400 North Capitol Street, NW
Washington, DC 20001
- Toll Free 1.888.564.6273
- Local 202.783.3870
Oracle's Larry Ellison said Wednesday his goal behind investigating Microsoft's funding of sympathetic lobbying groups --- first reported late Tuesday night --- was to expose the software giant's "covert" activities.
However, the chief executive said he was unaware until Tuesday that Oracle had hired an investigative firm and did not know the firm had attempted to go through the advocacy groups' garbage.
"Do I take responsibility? Absolutely," Ellison said Wednesday. "I authorized them to investigate Microsoft's activities" and approved a budget for the effort.
"We didn't spy," he said. "We tried to expose what Microsoft was doing."
Microsoft responded by issuing a statement that said in part, "The only thing more disturbing than Oracle's behavior is their ongoing attempt to justify these actions."
Oracle acknowledged hiring Investigative Group International to investigate the Independent Institute of Oakland, Calif., and the National Taxpayers Union of Arlington, Va.
Those groups, as well as Citizens for a Sound Economy and the Association for Competitive Technology, supported Microsoft during its two-year antitrust dispute with the Justice Department and 19 state attorneys general.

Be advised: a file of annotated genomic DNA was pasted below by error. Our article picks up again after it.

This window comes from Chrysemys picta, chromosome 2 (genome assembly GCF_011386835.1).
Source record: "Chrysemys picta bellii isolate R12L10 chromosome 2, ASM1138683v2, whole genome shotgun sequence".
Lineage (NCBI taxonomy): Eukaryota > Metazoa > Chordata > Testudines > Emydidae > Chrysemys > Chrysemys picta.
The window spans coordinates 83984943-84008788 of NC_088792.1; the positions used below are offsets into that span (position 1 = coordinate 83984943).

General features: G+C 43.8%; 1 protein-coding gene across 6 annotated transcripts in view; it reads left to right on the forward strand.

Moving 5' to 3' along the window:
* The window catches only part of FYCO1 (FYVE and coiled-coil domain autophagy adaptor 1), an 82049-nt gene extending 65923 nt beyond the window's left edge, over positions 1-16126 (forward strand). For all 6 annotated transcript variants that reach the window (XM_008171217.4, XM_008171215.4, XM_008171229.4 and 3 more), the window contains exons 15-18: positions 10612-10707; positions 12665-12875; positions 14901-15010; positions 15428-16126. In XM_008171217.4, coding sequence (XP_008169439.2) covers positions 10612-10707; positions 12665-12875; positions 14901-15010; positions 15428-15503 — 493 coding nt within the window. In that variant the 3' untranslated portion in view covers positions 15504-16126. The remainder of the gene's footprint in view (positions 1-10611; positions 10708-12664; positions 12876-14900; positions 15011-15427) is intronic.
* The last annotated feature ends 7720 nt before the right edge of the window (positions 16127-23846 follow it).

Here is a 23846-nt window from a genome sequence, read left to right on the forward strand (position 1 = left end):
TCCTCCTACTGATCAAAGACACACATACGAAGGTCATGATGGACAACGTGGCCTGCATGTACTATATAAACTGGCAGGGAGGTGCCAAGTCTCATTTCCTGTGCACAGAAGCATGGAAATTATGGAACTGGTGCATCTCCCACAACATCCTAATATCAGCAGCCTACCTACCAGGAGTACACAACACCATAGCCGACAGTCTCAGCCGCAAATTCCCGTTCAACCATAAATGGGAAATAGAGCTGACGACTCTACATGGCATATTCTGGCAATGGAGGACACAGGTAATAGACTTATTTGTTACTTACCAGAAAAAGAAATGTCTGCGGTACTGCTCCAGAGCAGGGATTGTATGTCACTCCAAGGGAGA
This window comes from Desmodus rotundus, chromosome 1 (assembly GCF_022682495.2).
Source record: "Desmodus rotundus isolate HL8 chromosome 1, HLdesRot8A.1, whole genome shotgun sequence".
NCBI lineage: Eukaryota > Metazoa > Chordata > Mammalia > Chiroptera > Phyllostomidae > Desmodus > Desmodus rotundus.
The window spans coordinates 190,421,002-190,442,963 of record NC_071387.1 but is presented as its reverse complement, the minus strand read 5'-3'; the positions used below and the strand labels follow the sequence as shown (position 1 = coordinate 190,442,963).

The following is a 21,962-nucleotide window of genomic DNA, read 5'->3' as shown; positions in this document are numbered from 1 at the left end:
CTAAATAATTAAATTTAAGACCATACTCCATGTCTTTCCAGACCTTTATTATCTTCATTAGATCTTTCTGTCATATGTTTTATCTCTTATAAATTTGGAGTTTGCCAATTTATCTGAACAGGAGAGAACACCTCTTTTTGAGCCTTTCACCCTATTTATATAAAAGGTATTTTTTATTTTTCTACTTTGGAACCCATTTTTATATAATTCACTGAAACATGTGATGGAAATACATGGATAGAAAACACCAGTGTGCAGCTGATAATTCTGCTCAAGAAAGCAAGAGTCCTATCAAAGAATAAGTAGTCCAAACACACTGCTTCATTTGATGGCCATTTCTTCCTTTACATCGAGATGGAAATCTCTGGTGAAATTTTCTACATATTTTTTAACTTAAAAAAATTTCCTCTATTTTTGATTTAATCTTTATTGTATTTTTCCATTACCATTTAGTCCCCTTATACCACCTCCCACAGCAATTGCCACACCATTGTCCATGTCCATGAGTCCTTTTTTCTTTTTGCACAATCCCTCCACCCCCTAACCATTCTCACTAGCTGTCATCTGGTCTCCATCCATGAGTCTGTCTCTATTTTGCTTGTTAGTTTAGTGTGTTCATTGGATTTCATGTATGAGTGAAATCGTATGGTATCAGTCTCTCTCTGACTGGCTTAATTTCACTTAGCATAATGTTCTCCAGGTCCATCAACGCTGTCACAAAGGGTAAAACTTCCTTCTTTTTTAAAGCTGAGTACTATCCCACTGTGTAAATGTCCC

At times, the groups have claimed serious harm would come to the high-tech industry and the U.S. economy if Microsoft is punished for court-found antitrust violations.
Microsoft has appealed a federal district court decision to break it into two and has denied it infringed antitrust law.
The Wall Street Journal also reported that Oracle hired a Washington public relations firm, Chlopak, Leonard, Schechter & Associates, to disseminate potentially damaging information about Microsoft to the media. That work included suggestions that a company headed by political consultant Ralph Reed
--- a top campaign strategist for George W. Bush --- was trying to persuade the presidential candidate to support Microsoft.
''This is pretty standard," said analyst James Pickrel of Chase H&Q. "Many companies in the Silicon Valley do this on some level. You could call it corporate espionage or competitive intelligence.''
''It's been no secret that Larry Ellison has been gunning for Bill Gates for a long time. Oracle is among the Silicon Valley companies leading the charge, looking for an opening to break Microsoft's dominance,'' he added.
Oracle CEO Larry Ellison said he did not know of the trash- sifting. / PAUL SAKUMA / Associated Press